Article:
"We will now begin the work of preparing our statute book, using the provisions in this Act, to ensure we are ready for any scenario, giving people and businesses the certainty they need," he added. But clearly not businesses in the occupied 6 counties of Ireland.

Because under the new British law - the 'Withdrawal Act' states the following in section 10...

Continuation of North-South co-operation and the prevention of new border arrangements.

(1) In exercising any of the powers under this Act, a Minister of the Crown or devolved authority must—

(a) act in a way that is compatible with the terms of the Northern Ireland Act 1998, and
(b) have due regard to the joint report from the negotiators of the EU and the United Kingdom Government on progress during phase 1 of negotiations under Article 50 of the Treaty on European Union.

(2) Nothing in section 8, 9 or 23(1) or (6) of this Act authorises regulations which—

(a) diminish any form of North-South cooperation provided for by the Belfast Agreement (as defined by section 98 of the Northern Ireland Act 1998), or
(b) create or facilitate border arrangements between Northern Ireland and the Republic of Ireland after exit day which feature physical infrastructure, including border posts, or checks and controls, that did not exist before exit day and are not in accordance with an agreement between the United Kingdom and the EU.
 

between the bridges

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Ahem...

Amendment 25 - Northern Ireland: GOVERNMENT WINS

MPs nod through government amendments to the Lords amendment, which required no changes to Irish border arrangements without the agreement of both the UK and Irish governments. The government amendments propose that the bar on border changes refers only to physical infrastructure.

Proposer: Chris Patten, Conservative peer and former minister who chaired a commission on policing in Northern Ireland.


So the digital option requires no agreement...
 

Ó Ghabhainn

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Ahem...

Amendment 25 - Northern Ireland: GOVERNMENT WINS

MPs nod through government amendments to the Lords amendment, which required no changes to Irish border arrangements without the agreement of both the UK and Irish governments. The government amendments propose that the bar on border changes refers only to physical infrastructure.

Proposer: Chris Patten, Conservative peer and former minister who chaired a commission on policing in Northern Ireland.


So the digital option requires no agreement...
Depeds how you read it. What you're reading is "The...amendment...refers only to physical infrastructure."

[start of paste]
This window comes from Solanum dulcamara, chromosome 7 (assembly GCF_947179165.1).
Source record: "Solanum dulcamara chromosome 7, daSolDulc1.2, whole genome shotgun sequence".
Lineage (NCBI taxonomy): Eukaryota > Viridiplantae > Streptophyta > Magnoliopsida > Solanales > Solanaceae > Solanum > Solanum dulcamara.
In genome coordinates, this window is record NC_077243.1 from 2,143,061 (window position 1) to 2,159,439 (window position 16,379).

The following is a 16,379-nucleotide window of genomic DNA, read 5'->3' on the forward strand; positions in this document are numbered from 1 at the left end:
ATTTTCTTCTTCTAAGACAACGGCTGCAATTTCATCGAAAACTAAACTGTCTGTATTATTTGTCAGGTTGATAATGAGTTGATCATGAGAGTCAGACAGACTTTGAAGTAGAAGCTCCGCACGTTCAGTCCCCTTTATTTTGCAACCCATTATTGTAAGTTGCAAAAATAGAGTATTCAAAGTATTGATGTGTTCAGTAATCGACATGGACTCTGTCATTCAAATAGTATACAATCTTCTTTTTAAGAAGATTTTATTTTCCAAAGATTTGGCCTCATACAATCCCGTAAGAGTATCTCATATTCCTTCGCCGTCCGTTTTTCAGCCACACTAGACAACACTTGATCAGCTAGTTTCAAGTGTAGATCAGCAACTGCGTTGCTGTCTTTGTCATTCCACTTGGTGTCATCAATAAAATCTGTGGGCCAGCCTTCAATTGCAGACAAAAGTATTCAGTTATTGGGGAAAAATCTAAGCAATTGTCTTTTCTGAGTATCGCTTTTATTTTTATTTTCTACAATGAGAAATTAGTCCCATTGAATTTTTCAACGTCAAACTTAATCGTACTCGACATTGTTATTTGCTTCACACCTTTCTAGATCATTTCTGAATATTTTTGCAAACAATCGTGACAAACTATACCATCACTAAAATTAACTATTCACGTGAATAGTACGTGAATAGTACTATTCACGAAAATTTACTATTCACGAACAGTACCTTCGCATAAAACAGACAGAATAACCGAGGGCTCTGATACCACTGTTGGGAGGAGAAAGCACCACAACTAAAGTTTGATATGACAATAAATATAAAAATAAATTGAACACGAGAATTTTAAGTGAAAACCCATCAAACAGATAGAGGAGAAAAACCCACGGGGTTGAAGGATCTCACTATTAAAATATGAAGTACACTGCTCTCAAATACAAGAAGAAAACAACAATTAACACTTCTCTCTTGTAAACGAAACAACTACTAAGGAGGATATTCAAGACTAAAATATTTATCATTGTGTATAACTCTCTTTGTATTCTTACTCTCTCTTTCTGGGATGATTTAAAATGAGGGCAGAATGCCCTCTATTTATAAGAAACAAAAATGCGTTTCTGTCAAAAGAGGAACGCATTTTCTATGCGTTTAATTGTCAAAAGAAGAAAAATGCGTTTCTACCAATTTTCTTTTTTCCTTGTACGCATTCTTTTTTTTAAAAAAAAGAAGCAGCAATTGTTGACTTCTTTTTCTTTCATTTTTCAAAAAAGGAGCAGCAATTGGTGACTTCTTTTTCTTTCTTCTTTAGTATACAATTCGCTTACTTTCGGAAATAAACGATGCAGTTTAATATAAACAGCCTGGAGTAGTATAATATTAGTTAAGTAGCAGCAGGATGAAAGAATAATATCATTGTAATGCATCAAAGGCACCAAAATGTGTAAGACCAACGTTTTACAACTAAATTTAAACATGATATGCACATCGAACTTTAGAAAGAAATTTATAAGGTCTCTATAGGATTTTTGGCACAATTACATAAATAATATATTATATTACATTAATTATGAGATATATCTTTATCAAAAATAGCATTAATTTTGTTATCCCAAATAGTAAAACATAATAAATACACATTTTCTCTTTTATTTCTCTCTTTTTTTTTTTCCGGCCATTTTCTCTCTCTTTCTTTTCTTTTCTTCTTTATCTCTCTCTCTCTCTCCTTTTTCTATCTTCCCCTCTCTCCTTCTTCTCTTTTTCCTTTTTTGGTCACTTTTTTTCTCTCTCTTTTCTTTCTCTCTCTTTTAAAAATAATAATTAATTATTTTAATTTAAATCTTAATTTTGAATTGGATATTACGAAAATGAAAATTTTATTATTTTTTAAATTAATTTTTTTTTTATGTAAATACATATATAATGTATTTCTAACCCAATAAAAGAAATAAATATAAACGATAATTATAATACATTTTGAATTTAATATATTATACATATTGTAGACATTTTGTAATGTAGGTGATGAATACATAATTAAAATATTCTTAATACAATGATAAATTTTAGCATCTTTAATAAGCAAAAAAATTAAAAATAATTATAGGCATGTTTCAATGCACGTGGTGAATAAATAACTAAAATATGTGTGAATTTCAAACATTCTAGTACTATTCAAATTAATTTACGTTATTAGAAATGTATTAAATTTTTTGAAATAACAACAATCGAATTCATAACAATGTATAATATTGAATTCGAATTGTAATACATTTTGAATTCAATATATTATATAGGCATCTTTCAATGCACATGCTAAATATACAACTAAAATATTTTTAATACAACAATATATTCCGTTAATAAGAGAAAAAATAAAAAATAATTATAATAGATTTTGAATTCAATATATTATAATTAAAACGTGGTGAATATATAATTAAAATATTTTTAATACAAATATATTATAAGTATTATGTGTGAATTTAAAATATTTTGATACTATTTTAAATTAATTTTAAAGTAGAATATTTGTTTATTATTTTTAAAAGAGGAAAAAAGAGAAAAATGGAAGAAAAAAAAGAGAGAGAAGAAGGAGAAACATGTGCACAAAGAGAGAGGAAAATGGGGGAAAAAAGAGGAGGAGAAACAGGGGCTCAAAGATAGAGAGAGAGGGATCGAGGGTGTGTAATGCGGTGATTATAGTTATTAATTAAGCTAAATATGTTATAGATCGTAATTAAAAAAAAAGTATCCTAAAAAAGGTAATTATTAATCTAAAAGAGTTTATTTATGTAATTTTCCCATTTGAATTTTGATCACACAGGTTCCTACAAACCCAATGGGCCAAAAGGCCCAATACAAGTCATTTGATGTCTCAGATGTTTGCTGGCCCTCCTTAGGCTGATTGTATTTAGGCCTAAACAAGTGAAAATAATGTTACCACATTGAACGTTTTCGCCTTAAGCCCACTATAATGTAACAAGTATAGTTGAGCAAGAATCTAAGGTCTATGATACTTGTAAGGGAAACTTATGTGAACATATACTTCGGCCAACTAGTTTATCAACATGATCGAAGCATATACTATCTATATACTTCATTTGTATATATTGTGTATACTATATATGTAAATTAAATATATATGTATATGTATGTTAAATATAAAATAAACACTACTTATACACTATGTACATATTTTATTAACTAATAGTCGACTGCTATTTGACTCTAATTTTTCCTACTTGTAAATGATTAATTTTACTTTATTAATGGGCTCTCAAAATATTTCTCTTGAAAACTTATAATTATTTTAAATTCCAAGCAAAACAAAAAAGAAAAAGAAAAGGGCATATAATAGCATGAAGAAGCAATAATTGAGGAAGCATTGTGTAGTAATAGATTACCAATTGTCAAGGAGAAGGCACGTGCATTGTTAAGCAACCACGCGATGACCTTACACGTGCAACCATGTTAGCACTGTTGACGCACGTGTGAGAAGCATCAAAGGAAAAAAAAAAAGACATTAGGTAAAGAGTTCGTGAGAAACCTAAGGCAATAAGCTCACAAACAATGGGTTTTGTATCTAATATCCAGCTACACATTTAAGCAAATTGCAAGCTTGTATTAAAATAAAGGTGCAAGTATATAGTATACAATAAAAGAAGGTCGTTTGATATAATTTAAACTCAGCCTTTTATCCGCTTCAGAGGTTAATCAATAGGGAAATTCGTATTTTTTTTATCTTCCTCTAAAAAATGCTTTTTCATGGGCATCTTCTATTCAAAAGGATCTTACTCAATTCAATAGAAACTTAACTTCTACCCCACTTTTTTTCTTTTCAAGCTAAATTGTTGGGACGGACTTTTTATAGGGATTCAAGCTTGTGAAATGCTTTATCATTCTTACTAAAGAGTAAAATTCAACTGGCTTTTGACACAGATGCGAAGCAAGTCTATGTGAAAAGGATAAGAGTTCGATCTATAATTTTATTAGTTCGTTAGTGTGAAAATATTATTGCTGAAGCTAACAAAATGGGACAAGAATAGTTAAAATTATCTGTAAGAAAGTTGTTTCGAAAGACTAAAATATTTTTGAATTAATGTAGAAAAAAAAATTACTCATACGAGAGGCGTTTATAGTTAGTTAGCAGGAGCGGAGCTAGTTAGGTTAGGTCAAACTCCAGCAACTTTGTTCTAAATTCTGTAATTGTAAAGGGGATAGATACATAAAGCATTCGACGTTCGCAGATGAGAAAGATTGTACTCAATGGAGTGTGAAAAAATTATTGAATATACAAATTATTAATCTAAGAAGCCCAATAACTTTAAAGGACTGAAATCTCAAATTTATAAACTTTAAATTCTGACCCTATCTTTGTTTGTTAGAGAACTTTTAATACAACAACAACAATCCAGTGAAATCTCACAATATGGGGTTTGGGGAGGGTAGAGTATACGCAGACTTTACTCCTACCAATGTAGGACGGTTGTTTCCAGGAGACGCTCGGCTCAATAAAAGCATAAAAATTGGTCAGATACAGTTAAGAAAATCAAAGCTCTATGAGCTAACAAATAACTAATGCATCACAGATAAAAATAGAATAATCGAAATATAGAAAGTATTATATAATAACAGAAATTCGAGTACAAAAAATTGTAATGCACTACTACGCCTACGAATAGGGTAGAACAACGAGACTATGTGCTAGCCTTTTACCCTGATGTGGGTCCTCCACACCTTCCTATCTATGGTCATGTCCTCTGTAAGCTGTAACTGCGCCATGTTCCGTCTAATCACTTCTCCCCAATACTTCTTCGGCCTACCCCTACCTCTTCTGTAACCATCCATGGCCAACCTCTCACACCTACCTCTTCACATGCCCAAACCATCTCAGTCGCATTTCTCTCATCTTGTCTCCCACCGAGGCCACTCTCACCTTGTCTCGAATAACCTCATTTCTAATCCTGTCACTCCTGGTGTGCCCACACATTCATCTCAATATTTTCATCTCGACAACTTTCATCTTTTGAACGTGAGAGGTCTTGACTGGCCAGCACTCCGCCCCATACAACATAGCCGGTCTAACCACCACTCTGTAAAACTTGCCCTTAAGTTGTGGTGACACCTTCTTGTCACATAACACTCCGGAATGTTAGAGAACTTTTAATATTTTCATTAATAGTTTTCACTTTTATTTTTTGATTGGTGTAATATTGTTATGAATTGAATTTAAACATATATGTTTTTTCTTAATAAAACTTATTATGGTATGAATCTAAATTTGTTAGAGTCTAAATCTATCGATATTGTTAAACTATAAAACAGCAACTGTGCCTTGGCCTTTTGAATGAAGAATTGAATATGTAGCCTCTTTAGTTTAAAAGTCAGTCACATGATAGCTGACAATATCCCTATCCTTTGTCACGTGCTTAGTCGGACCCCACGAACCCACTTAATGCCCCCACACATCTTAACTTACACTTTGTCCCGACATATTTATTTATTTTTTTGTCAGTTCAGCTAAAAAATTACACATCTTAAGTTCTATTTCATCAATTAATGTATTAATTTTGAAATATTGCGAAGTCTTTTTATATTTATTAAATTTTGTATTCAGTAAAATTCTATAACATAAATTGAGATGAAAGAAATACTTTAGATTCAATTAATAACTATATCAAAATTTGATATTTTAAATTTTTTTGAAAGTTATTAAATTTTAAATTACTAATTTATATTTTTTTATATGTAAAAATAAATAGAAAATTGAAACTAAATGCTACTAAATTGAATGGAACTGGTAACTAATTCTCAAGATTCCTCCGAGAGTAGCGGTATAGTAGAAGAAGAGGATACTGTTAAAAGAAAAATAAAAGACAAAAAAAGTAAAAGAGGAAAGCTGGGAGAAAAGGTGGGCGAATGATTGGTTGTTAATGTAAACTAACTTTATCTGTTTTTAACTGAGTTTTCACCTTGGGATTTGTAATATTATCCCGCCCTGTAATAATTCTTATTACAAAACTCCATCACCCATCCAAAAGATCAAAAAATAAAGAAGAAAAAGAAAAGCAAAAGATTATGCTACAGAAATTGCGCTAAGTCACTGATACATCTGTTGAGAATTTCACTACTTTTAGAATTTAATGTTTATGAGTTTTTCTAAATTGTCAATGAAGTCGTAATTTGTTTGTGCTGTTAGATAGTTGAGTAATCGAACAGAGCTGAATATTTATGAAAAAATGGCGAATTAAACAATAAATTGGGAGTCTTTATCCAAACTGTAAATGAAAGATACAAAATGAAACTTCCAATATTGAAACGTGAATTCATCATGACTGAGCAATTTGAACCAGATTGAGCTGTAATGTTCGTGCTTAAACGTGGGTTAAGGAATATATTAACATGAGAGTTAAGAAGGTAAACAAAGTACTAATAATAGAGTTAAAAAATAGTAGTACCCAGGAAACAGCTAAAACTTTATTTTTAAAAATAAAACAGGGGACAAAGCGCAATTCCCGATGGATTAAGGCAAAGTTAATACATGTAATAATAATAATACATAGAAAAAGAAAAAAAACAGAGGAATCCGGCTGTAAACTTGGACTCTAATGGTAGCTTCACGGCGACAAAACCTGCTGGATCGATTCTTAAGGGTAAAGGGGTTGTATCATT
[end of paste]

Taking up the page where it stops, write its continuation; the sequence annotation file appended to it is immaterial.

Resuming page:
What I read is that "the bar on border changes refers only to physical infrastructure", which states that there may be non-physical infrastructure but NOT that it requires no agreement.
 

Talk Back

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Ahem...

Amendment 25 - Northern Ireland: GOVERNMENT WINS

MPs nod through government amendments to the Lords amendment, which required no changes to Irish border arrangements without the agreement of both the UK and Irish governments. The government amendments propose that the bar on border changes refers only to physical infrastructure.

Proposer: Chris Patten, Conservative peer and former minister who chaired a commission on policing in Northern Ireland.


So the digital option requires no agreement...
Link???

There is no digital option for the British.

All the brits have are Unicorns - Rainbows - something about foreigners,

Oh yeah - something about blue passports.

:lol:
 

derryman

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Correct me if I am wrong, the DUP voted in favour of this.
Just how dupid are they?
 

Talk Back

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Correct me if I am wrong, the DUP voted in favour of this.
Just how dupid are they?
They sure did - and they sure are.

Unionists trapped in Ireland are being betrayed by their own political representatives - the never, never, never, no surrender DUP, no less.

Hard to believe Unionists have got themselves into such a mess. Leaderless and rudderless - and being frog-marched out of the UK by events beyond of their control.

Tick-Tock :lol:
 

Oliver Cromwell McIvor

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The idea of the Bridge is a bit mad. The funny thing is if you was to put one in it would be between the south and Britian.......
Distance is too long IMO McSlaggart. Although the engineer supports your claim:

The most financially viable appear to be those from Wales to the Republic, Grose says. "Intuitively Holyhead to Dublin is a more preferable route than the others. It's closer to Manchester and Liverpool and connects straight into Dublin."




https://www.bbc.co.uk/news/magazine-23672538